I know that personally, I find it nearly impossible to get out of bed most mornings. No matter what time I went to bed the night before, or how many hours of sleep I get, I refuse to feel fully awake until about 2 p.m.
As an adult with a job and responsibilities though, sleeping in every day just isn't possible. If it were up to me, I would choose to be a morning person. I would wake up at 6 a.m. every day, make a healthy breakfast, hit the gym, get ready, and go to work looking and feeling great. Instead, I sleep as long as I can, rush out the door with a granola bar in hand and spend the rest of the day feeling gross and sluggish.
Because I don't want to continue this pattern, I've decided to do some research on what I can do to become a better morning person! Here's what I found:
1. Set a consistent bed/wake up time.
It turns out that this is one of the most important things you can do to ensure you feel well rested every night! Firstly, you want to determine what time you need to wake up in order to get where you need to be on time, then subtract the number of hours of sleep you need; ideally you should be getting 7-8 hours, but that's not always possible. Once you've determined your bed/wake up time, you need to stick to that consistently so your body can adjust and learn to work on that schedule.
2. Establish a pre-bedtime routine.
By doing the same thing every night before bed, your body learns to wind down and get ready to sleep while doing these things! Some people suggest taking a warm shower and meditating, but other great things to do include reading, writing, or tidying up your room!
3. Limit screen use close to bedtime.
I know I'm super guilty of this, and it probably explains why I have such a hard time getting to sleep. When I'm in bed, I'll be playing on my phone and watching a movie while waiting to fall asleep, but that's one of the worst things you can do, according to experts. It's recommended that you avoid the use of any screens/white light for 30 minutes before bed time to not only help you sleep sooner, but to also improve the quality of your sleep.
4. Find an alarm system that works for you.
Many of us use our cellphones as alarm clocks, simply because they're so convienent. This is my alarm of choice, but I'm for sure guilty of hitting the snooze button a lot more frequently than I should. There are a variety of apps designed to combat this problem though! Spin Cycle forces you to get up and spin in circles in order for the alarm to shut off, Sleep Cycle Alarm Clock will estimate your sleep stage and attempt to wake you up during lighter cycles, among others!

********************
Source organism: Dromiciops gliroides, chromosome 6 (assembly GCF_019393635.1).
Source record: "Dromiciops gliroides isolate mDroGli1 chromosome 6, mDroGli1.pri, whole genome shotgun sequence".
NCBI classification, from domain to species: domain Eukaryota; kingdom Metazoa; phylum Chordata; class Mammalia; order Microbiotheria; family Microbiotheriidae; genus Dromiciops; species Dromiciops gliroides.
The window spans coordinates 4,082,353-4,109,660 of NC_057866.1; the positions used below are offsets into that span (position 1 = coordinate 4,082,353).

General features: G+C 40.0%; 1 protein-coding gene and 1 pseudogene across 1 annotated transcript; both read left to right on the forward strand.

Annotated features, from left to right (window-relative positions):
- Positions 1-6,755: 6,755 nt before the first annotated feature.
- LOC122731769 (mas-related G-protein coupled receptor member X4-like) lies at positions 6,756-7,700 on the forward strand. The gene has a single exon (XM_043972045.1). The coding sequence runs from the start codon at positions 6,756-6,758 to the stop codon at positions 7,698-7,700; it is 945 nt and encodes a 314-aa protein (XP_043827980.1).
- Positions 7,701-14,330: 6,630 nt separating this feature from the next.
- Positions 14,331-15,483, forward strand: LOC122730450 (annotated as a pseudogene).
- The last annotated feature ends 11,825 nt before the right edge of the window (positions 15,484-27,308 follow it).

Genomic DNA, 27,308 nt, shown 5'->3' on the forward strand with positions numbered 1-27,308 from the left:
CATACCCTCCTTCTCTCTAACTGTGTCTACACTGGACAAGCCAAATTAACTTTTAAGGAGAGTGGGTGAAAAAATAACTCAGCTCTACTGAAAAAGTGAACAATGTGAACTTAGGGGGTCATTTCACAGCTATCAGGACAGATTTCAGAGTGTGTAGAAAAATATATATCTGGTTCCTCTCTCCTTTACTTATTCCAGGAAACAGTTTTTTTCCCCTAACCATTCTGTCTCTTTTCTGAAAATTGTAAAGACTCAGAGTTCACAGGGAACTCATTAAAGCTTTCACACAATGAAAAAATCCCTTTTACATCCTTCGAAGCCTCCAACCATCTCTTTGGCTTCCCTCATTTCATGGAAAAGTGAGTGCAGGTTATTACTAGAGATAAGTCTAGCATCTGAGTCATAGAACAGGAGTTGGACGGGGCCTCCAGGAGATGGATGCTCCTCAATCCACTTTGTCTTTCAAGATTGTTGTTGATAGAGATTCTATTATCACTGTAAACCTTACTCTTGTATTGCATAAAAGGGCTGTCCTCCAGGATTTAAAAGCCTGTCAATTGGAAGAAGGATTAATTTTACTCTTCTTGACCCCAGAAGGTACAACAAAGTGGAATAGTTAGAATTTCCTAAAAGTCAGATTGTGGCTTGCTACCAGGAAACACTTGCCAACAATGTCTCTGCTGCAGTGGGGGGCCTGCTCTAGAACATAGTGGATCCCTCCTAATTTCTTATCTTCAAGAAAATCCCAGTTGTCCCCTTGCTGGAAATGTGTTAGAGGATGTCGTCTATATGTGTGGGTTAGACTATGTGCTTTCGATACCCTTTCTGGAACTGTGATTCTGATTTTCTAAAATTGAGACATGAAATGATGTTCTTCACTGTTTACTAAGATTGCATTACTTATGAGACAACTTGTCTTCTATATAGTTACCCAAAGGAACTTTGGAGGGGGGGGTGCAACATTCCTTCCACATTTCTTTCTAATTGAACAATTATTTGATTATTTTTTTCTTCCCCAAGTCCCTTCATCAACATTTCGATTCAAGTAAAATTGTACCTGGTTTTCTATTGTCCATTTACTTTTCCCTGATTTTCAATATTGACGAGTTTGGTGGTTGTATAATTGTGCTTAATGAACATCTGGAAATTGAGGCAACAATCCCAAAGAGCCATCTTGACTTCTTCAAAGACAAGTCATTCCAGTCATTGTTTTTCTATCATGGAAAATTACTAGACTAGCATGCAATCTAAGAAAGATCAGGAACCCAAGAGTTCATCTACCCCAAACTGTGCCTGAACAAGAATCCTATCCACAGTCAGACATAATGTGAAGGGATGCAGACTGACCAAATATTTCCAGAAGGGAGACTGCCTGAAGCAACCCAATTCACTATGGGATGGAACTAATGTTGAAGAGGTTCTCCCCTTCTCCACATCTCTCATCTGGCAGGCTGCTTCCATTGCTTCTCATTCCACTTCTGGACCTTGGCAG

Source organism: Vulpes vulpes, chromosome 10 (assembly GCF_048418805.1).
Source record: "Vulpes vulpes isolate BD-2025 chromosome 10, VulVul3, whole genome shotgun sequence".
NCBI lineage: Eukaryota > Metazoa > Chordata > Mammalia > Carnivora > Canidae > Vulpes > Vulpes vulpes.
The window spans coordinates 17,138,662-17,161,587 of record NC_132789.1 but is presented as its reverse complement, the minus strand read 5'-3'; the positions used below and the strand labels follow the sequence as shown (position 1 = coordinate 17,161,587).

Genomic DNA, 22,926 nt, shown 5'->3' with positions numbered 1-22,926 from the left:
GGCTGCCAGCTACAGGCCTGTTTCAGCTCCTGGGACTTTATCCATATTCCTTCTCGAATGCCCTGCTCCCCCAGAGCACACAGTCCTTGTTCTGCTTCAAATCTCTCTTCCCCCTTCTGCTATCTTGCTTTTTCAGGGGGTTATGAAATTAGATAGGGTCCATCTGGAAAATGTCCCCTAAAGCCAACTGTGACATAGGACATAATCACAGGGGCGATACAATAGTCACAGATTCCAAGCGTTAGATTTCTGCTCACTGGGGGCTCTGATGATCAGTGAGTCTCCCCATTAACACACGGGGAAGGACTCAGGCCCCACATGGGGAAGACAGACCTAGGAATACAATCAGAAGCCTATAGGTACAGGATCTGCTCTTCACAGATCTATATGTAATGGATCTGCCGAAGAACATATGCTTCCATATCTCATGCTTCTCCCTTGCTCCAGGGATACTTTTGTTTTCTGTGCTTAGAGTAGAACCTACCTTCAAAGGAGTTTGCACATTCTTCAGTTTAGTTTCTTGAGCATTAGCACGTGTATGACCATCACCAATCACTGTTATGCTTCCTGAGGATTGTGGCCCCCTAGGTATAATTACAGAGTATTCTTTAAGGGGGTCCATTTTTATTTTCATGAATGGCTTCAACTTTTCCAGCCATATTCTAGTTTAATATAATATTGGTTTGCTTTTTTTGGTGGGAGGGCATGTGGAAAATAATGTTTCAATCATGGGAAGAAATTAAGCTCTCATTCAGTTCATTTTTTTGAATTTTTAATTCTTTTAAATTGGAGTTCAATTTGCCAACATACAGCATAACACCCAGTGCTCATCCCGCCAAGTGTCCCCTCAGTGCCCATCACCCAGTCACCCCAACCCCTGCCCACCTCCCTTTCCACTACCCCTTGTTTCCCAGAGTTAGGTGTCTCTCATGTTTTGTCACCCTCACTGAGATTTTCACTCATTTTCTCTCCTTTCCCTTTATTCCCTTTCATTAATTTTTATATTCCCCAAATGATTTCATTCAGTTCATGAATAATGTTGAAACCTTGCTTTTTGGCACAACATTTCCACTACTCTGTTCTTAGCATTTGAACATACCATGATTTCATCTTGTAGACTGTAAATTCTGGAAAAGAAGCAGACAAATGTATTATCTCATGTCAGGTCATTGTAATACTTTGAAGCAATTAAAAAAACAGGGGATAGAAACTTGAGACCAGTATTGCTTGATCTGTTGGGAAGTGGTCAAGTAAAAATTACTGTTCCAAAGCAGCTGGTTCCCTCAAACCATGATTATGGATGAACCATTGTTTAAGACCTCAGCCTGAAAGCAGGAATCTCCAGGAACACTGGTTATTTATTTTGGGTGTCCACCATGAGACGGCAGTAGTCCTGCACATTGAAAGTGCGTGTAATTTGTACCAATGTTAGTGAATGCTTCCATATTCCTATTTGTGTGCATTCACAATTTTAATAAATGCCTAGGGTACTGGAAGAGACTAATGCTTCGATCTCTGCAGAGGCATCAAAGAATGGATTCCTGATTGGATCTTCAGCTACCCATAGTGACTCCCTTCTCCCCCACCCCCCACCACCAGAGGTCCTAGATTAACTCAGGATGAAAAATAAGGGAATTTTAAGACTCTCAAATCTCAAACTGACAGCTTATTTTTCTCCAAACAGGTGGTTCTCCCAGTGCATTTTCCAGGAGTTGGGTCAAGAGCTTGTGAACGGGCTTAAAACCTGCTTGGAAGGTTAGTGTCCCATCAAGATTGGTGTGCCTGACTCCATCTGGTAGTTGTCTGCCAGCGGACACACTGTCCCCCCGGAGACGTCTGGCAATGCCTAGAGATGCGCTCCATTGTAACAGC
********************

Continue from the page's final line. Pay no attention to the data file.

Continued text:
5. Sleep in a pitch black room.
If any light creeps into your room, whether it be from electronics, or outside sources, it can be impossible to sleep at times. Investing in black out curtains and ensuring that all electronics are turned off or set to 'Do Not Disturb' before bed can help to combat this.
6. Avoid naps whenever possible.
If you absolutely HAVE to nap, keep it to a maximum of 15-20 minutes. By taking naps throughout the day, you decrease your sleep debt, which is necessary for falling asleep at a normal time at night. The nap may feel good in the moment, but you'll for sure regret it when you can't sleep at 3 a.m.
7. Avoid stimulants in the late afternoon.
I read somewhere once that you should never have caffiene past 2 p.m., as it will keep you up all night. Unless it's absolutely necessary, you should try to avoid consuming things like coffee, energy drinks, and pop in the late afternoon if you want to go to sleep at a reasonable time. Find other things to keep you awake, like going for a quick walk, or stretching.
8. Invest in a fan to keep your room cool.
I recently did this, and I have to admit that it's improved the quality of my sleep. I definitely prefer to be warm while sleeping, but having the fan going and wrapping up in some blankets is a lot better than sweating all night and having a restless sleep due to a super hot room!
9. Use your bed for sleep only.
I'm giving you this advice as I'm writing from my own bed, how ironic. It's recommended that you use your bed for sleep purposes only; not reading, working, or watching TV. If you use your bed for things other than sleep, you'll begin to subconsciously associate your bed with wakefulness, and find it harder to get to sleep!